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Monday, October 15, 2012

Part 4: Draining the Medicare trust fund

Marc Steinberg

Deputy Director of Health Policy

What Governor Romney Doesn’t Want People Over 55 to Hear About His Medicare Plan
A five-part blog series about what’s really in Romney’s Medicare plan

Part 4: Draining the Medicare trust fund

So far, we’ve covered some very tangible ways in which the Romney-Ryan health care plan could hurt people with Medicare: higher out-of-pocket costs for prescription drugs and preventive services; higher premiums and co-insurance and vanishing Medicaid protections. Now, we’re moving to the bigger picture. Today’s topic: what happens to the Medicare trust fund under the Romney-Ryan Medicare plan.

 First some background: What is the Medicare trust fund, anyway? All of us who’ve earned a paycheck know that 1.45 percent of our pay goes to Medicare payroll taxes. Those taxes are deposited in the Medicare trust fund (technically, the Hospital Insurance trust fund). The money in the fund is used to cover Medicare’s portion of Part A benefits—that’s mostly hospital and other inpatient care. Beneficiaries cover the rest through deductibles and co-insurance.   

The trust fund is not a perfect measure of Medicare’s health. A lot of Medicare—including doctors’ visits and prescription drugs—is paid for from other sources, such as income taxes and individuals’ premiums. And throughout its history, the trust fund has, from time to time, come close to running short. It’s been projected to go negative at various times in the 1970s, 1980s, 1990s, and 2000s, and Congress has always made changes that prevent a crisis. But all things being equal, it’s comforting to have a longer horizon for the trust fund rather than shorter. That way, we have some time to make improvements to Medicare gradually, which lets us learn what works and avoid radical changes that disrupt care. Right now, the trust fund is fully funded until 2024,  which gives us time to develop new ways to make our health care system better.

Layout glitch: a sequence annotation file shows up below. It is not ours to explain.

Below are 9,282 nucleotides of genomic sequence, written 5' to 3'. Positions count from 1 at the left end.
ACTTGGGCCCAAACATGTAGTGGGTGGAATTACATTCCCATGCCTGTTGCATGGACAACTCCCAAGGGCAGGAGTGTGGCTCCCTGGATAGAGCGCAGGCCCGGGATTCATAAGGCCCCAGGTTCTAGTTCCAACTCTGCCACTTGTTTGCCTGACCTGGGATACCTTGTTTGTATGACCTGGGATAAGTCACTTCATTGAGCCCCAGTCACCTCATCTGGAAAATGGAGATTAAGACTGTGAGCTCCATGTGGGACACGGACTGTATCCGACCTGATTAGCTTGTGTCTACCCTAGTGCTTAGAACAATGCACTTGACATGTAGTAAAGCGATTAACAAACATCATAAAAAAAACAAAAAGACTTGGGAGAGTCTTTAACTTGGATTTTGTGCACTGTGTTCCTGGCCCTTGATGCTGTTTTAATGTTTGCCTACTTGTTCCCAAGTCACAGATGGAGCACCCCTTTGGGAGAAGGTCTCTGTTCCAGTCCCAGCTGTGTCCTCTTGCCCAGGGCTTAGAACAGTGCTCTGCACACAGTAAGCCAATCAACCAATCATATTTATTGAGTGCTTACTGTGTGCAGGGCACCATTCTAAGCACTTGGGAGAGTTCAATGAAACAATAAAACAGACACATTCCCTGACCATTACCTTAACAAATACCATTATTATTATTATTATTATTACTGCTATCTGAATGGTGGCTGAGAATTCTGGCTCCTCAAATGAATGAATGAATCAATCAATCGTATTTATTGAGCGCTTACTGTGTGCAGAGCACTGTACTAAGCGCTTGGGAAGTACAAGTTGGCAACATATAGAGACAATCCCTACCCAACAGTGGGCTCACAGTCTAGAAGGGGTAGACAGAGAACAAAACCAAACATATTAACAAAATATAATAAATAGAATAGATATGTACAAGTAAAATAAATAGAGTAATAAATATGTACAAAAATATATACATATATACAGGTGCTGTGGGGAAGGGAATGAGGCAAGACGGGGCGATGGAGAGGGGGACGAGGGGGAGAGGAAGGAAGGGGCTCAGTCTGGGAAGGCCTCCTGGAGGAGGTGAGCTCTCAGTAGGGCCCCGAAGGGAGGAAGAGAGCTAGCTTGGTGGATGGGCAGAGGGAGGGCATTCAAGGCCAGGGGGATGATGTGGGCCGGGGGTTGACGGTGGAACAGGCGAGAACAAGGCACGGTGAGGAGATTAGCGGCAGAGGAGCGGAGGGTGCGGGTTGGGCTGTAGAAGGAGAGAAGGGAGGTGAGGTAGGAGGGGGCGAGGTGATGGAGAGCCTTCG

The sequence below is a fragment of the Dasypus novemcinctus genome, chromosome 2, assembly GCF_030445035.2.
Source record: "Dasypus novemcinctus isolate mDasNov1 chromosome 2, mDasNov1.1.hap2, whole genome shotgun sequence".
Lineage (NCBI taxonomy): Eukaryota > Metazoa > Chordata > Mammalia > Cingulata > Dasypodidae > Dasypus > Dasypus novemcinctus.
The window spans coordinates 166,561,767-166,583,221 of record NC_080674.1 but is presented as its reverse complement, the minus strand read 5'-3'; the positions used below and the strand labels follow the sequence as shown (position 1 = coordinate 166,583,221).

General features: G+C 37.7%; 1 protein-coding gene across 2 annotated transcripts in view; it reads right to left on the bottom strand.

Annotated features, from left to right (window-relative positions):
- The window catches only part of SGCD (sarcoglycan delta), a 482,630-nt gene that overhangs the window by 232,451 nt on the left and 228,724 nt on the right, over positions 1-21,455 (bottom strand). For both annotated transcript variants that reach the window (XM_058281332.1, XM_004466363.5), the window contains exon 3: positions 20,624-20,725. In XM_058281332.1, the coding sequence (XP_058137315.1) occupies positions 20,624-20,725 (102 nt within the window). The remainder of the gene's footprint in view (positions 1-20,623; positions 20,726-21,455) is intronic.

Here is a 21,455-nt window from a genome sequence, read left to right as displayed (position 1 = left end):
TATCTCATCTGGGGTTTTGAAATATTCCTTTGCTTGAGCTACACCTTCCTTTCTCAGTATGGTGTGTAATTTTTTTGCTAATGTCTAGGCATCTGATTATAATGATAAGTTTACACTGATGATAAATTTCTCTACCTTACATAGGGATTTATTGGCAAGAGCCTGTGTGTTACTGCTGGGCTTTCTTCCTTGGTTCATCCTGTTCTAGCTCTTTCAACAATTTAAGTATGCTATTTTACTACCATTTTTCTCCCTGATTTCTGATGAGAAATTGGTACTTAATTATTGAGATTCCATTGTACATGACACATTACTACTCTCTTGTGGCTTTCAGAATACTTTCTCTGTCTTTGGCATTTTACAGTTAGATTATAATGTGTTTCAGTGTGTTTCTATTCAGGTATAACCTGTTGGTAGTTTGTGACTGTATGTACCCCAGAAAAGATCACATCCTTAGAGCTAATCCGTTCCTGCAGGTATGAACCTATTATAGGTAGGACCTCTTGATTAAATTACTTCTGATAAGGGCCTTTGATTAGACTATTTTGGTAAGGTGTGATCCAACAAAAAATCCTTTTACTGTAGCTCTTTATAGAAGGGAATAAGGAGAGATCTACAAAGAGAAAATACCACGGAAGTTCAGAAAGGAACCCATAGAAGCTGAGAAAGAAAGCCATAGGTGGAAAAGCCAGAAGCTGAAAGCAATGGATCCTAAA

Governor Romney has said repeatedly that he would undo all the Medicare savings and new revenues that were part of the Affordable Care Act. He hasn’t said how he’d pay for those changes. But if Medicare spends more and takes in less, it can only mean bad news for the Medicare trust fund. In fact, the Romney proposal would result in a Medicare trust fund that runs short in 2016. That’s just four years from now, before the end of the next presidential term.

Now, even if the trust fund did not have enough reserves to cover all the benefits, Medicare would not necessarily shut down. There would still be money flowing in to cover most of the trust fund’s obligations, and Congress and the new President would have to figure out other ways to make the program work. But the reality is that those other ways would likely involve some dramatic cuts to benefits or increases in cost-sharing that would take effect immediately—not 10 years from now. When Governor Romney and Congressman Ryan talk about Medicare, they don’t like to talk about these inconvenient details. But these are the details that really matter. 


Next: An unstable Medicare and losing your doctor